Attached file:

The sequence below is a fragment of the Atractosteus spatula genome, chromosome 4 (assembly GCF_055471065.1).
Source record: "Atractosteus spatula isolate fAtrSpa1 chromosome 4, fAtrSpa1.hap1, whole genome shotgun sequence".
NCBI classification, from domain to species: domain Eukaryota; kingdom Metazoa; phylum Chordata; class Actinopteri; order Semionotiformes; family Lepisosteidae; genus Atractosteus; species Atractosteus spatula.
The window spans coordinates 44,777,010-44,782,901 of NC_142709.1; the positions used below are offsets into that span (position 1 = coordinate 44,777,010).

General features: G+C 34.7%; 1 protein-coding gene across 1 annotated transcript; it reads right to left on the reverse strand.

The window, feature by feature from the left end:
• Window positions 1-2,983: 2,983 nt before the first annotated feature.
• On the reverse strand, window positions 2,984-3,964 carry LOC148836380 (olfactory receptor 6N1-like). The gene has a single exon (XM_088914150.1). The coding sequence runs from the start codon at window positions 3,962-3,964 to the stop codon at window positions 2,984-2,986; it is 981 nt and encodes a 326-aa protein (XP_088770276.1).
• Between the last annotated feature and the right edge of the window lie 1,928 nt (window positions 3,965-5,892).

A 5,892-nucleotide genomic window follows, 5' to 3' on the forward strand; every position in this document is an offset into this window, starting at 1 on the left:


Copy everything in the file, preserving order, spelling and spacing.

The sequence below is a fragment of the Atractosteus spatula genome, chromosome 4 (assembly GCF_055471065.1).
Source record: "Atractosteus spatula isolate fAtrSpa1 chromosome 4, fAtrSpa1.hap1, whole genome shotgun sequence".
NCBI classification, from domain to species: domain Eukaryota; kingdom Metazoa; phylum Chordata; class Actinopteri; order Semionotiformes; family Lepisosteidae; genus Atractosteus; species Atractosteus spatula.
The window spans coordinates 44,777,010-44,782,901 of NC_142709.1; the positions used below are offsets into that span (position 1 = coordinate 44,777,010).

General features: G+C 34.7%; 1 protein-coding gene across 1 annotated transcript; it reads right to left on the reverse strand.

The window, feature by feature from the left end:
• Window positions 1-2,983: 2,983 nt before the first annotated feature.
• On the reverse strand, window positions 2,984-3,964 carry LOC148836380 (olfactory receptor 6N1-like). The gene has a single exon (XM_088914150.1). The coding sequence runs from the start codon at window positions 3,962-3,964 to the stop codon at window positions 2,984-2,986; it is 981 nt and encodes a 326-aa protein (XP_088770276.1).
• Between the last annotated feature and the right edge of the window lie 1,928 nt (window positions 3,965-5,892).

A 5,892-nucleotide genomic window follows, 5' to 3' on the forward strand; every position in this document is an offset into this window, starting at 1 on the left: